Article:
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A man works in the fields of Whatcom County on Feb. 26, 2013. Photo: Mike Kane for Equal Voice News
Farmworker and civil rights groups specifically point to documented cases of abuse, safety problems and wage theft in the guest worker program and agriculture industry.
This year, the Southern Poverty Law Center updated its 2007 report, “Close to Slavery,” which is a critical look at the country’s H-2 guest worker program. The report found that guest workers from other countries end up being sources of inexpensive labor. In many cases, critics say, they become expendable.
“Congress should look before it leaps,” the report reads. “It harms the interests of U.S. workers … by undercutting wages and working conditions for those who labor at the lowest rungs of the economic ladder.”
One conclusion of the report: The current guest worker program should neither be duplicated nor expanded.
The categories of international guest workers and farm workers already in the United States can mix easily.
Farmers in the country need more than 1 million agriculture workers each year, the American Farm Bureau Federation’s Boswell said, but they have “low access” to a stable domestic workforce. “We have come to rely on an immigrant labor force,” she said.
In fiscal 2012, the federal government issued 65,345 H-2A visas for workers, the U.S. State Department reported. Nearly 96 percent of those visas were handed out in North America. Ten years ago, in fiscal 2002, 31,538 H-2A visas were granted. In fiscal 1997, the number of H-2A visas issued was 16,011.
The United Farm Workers Union has told Congress that there are more than 1 million undocumented people in the country’s agriculture industry. Some lawmakers estimate that noncitizens perform from 50 percent to 80 percent of the work in U.S. agriculture.
Seasonal agriculture work is hard and labor intensive and can take place in remote areas.
Boswell expressed the farmers’ federation’s concern that undocumented farmworkers already in the country would leave the industry, should they gain legal status in a comprehensive immigration law. She noted that the Immigration Reform and Control Act of 1986 gave legal status to undocumented immigrants, and that, by the 1990s, farmers had difficulty finding field workers.
Although some parts of the country, such as California and the Southwest, might have enough people for seasonal work, other areas, such as upstate New York, might not, Boswell said. A guest worker program, she said, makes sense.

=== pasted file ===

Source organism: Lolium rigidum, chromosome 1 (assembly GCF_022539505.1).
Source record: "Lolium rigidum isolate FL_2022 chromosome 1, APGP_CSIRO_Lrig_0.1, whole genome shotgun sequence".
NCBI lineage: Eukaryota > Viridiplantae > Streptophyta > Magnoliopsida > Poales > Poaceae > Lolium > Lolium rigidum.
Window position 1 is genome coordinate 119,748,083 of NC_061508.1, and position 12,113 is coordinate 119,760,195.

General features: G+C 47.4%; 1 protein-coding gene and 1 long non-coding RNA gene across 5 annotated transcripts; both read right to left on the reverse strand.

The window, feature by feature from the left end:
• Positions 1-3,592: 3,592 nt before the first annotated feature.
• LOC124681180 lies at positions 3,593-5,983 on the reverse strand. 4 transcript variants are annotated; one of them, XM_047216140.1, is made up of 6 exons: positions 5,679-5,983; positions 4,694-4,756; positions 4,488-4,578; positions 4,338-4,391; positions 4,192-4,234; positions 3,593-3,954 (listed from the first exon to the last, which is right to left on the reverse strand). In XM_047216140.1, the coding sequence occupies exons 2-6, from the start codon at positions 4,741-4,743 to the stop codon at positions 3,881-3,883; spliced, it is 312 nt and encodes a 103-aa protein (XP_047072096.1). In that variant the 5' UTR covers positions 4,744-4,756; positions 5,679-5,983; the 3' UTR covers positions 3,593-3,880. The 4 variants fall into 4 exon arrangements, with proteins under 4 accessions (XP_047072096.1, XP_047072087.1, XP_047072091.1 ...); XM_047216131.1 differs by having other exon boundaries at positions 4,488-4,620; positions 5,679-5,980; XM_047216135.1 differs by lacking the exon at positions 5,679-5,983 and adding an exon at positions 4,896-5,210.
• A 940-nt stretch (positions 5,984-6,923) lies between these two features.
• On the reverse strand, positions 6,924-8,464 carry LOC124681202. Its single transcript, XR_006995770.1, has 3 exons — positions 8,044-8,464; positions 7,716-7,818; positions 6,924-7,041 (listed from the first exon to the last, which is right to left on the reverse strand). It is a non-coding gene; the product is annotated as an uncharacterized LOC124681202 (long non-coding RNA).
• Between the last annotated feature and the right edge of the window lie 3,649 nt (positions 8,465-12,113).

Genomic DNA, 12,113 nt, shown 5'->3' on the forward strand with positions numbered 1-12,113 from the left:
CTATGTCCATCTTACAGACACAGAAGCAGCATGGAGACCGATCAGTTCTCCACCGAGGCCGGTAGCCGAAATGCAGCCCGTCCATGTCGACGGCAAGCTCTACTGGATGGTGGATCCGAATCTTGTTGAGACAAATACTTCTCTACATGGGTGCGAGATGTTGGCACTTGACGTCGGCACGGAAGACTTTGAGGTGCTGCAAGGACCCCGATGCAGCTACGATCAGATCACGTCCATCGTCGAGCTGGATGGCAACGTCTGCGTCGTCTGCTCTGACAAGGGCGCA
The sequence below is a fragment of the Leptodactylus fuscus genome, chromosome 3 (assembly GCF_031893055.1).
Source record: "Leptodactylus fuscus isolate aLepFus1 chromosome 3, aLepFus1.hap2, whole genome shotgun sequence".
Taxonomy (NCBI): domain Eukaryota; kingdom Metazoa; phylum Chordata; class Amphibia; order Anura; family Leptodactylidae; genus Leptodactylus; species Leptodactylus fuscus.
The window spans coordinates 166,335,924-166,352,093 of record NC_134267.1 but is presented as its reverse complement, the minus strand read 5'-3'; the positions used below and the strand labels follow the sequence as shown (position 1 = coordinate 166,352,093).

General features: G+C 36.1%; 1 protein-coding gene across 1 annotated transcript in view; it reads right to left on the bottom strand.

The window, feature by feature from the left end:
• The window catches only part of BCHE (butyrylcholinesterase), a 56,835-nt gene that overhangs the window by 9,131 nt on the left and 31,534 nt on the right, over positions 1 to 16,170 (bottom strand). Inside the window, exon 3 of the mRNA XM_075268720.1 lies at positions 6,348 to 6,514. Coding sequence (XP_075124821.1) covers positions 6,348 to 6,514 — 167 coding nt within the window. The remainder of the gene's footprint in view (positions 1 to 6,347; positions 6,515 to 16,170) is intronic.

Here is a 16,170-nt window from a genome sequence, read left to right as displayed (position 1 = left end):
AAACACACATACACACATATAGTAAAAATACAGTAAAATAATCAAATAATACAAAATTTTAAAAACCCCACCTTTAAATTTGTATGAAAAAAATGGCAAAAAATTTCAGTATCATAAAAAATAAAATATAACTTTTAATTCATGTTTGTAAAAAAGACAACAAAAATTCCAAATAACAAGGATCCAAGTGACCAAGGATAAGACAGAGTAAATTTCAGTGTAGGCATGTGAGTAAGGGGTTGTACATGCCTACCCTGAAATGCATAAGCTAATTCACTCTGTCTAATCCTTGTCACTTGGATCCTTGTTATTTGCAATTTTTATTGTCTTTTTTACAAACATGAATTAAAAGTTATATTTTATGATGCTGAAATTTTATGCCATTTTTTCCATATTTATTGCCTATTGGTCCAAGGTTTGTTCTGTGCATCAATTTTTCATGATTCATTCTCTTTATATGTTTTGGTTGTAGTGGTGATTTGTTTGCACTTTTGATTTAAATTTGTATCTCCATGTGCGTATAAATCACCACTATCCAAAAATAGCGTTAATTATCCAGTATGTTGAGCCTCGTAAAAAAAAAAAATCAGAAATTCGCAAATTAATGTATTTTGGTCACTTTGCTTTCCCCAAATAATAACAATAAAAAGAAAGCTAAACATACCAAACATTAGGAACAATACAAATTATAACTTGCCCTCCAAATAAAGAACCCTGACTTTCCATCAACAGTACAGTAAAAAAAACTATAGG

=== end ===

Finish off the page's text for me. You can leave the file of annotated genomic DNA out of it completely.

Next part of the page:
Last month, the Washington Farm Labor Association confirmed it had started recruiting 3,000 guest workers from Mexico. The association, which serves as a human resources agency for Pacific Northwest farmers, said growers brought in 4,000 guest workers to Washington state in 2012, according to the Yakima Herald.
Efforts to reach Dan Fazio, the labor association director, for comment were unsuccessful.
But Bellingham farmworker advocate Rosalinda Guillen asked: “Why are the farmers recruiting in Mexico? What is going to happen to the legalized work force or those who are going to be legalized? It’s like intellectual capital that you’re losing.”
And in an opinion piece for New America Media, Rick Mines and Ed Kissam contend that, after the 1986 immigration law offered legal status to undocumented immigrants, farmworkers who left the industry did so because of low wages and the seasonal nature of agriculture work — which made it difficult to support a family.
Cindy Hahamovitch, whose book, “No Man’s Land,” examines guest workers and deportable labor, pointed to a potential conflict between legalization for undocumented immigrants, including a path to citizenship, and a new guest worker program.
“You’d hate to deny legal status to 11 million people because of this issue,” she said. “During the debate that led up to the 1986 immigration reform, there was a compromise between those who advocated legalization and those who wanted a bigger, less-regulated guest worker program. Legalization occurred, but the guest worker program grew dramatically.”
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